Good Gawd, Almighty!

It's been awhile since I stammered my weak syllables, key by key, onto the nodegel. In fact, I'm not sure why I'm rectifying that lack of exhalation except for it's simple lack. And if you understand the circumlocution of that past bit of scribble, please fill me in.

My libido is raging like a berzerker, frothing at the mouth, intent on destruction and his own honor, like a Greek Hero from the Illiad. What? You don't care to hear about such frank honesty? Too fucking bad.

The streets of San Francisco are filled with sounds and sights that all who live in big cities ignore on a daily basis. They ignore it because they have to. The absolute banquet for the senses can only be sampled bit by bit, lest your attention trap you into a slack-jawed, bug-eyed, drool-induced state. But me, I can't ignore the ladies. You muse-mistress of the moment, meandering in and out of my mind.

And of course I am working with my best-friend's ex-girlfriend.

Hell, I got her the job. She is all silver-smiles, and silken-glances. If I use any more hyphenated phrases I just may go into apoplexy... self-induced, I assure you. But just to head off your roving thoughts, no, I am not trying to get into her pants. She is pretty fucking amazing, but, as she puts it, "bros before 'hos." And who could ask for more eloquence than that?

But let us shift gears to the other one. Yes, the other girl that I hang out with that is also my best-friend's ex-girlfriend. She is extremely recent in her departure. So recent in fact, that she tries to fuck me whenever she is within my vicinity. Seriously. Me, I am aware enough to realize that I am a booby-prize, or even a revenge. There is no way I'm letting this girl turn me into her satisfaction or pathetic aim of hurting her ex. As the former put it so succinctly, "bros before 'hos... bitch."

So then, if I am so noble in my restraint, then why the fuck am I hanging out with these women? For one, they are cool (down, if you'd like to reference the slang of the day) girls. The one I work with is obviously not going anywhere soon, and goddammit, I just happen to like the company of women, regardless of their past connections. If I judged a woman based on who she's slept with, I'd be either the loneliest straight man in the world, or the happiest gay man. Damn you, you happy gay men, with your perfect world of good sex, no drama, and... good sex. (For those gay men offended by that last line: read the humor, breathe, and, once again, breathe).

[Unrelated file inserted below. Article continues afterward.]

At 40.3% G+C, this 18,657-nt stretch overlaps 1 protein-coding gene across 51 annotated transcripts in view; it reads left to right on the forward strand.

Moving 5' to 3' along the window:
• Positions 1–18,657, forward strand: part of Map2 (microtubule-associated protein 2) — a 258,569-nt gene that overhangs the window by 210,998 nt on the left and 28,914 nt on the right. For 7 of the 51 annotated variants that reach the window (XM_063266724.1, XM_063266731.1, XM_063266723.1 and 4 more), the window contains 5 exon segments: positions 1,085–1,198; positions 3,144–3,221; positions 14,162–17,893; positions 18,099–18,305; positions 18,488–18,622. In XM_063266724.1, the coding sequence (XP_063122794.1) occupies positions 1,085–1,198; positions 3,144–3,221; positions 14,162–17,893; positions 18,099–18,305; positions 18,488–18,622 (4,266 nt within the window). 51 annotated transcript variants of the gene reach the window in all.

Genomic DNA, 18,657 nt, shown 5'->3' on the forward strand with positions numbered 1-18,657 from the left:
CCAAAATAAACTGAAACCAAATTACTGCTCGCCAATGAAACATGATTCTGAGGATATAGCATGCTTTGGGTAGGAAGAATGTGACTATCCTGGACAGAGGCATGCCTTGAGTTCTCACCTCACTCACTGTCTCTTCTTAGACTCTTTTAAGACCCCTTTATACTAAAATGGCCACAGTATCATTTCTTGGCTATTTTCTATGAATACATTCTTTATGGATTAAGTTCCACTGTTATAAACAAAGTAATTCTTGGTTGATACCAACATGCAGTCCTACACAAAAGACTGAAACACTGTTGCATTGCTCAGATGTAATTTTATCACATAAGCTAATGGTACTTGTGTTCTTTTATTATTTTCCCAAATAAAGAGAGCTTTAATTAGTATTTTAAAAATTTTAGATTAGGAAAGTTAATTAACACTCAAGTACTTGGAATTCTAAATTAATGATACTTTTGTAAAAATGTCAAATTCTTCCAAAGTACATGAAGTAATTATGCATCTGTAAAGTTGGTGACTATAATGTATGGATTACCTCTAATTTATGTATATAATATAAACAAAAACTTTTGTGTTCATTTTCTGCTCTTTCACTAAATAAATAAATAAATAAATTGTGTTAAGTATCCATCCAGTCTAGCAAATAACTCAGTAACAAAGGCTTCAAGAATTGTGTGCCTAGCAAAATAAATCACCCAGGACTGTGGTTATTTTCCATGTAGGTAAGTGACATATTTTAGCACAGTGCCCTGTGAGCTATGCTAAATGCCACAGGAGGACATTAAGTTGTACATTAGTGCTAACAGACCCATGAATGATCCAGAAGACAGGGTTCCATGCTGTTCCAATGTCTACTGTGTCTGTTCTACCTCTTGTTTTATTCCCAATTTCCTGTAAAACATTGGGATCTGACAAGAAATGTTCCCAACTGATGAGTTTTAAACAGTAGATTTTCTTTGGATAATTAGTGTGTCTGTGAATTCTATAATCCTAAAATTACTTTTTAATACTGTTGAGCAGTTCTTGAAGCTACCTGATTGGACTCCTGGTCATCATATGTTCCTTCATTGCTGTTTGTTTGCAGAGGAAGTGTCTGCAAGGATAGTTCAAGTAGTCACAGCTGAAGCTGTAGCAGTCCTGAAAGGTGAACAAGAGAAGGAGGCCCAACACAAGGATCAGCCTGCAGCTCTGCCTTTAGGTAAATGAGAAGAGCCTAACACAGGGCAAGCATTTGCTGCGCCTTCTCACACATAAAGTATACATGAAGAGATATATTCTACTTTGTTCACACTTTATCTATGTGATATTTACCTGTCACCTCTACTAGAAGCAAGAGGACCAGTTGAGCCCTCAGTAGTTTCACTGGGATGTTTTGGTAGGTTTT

OK. I've had enough spouting off for the night. Tuck yourselves and your children in tightly tonight. Much love to all, and to all, a goddamn sense of humor. Sleep tight.

Kissing Blue Eyes Goodbye



I left the blue eyed girl and Alaska. I slept on the flight from Juneau to Seattle. I dreamed all truth and all lies. Superposition of wave functions. All things exist in Schroedinger's world. Everything has happened and so has nothing.

It's the Copenhagen interpretation of life. Whether light is a wave or particle depends on point of view. Wave is point of view. Particle is point of view. Language is point of view.

Never put my seat back. Passed out against the black oblong window, assuming the point of view of a rock.

I slept. The plane doesn't exist. I never left Alaska. I never leave the ice.

The artist saw what he saw. Hunted a black bear who stared him in the eye. Soulless red that captured an imagination while I watched, cameraless.

Cursed beast from the depths of hell I stabbeth thee.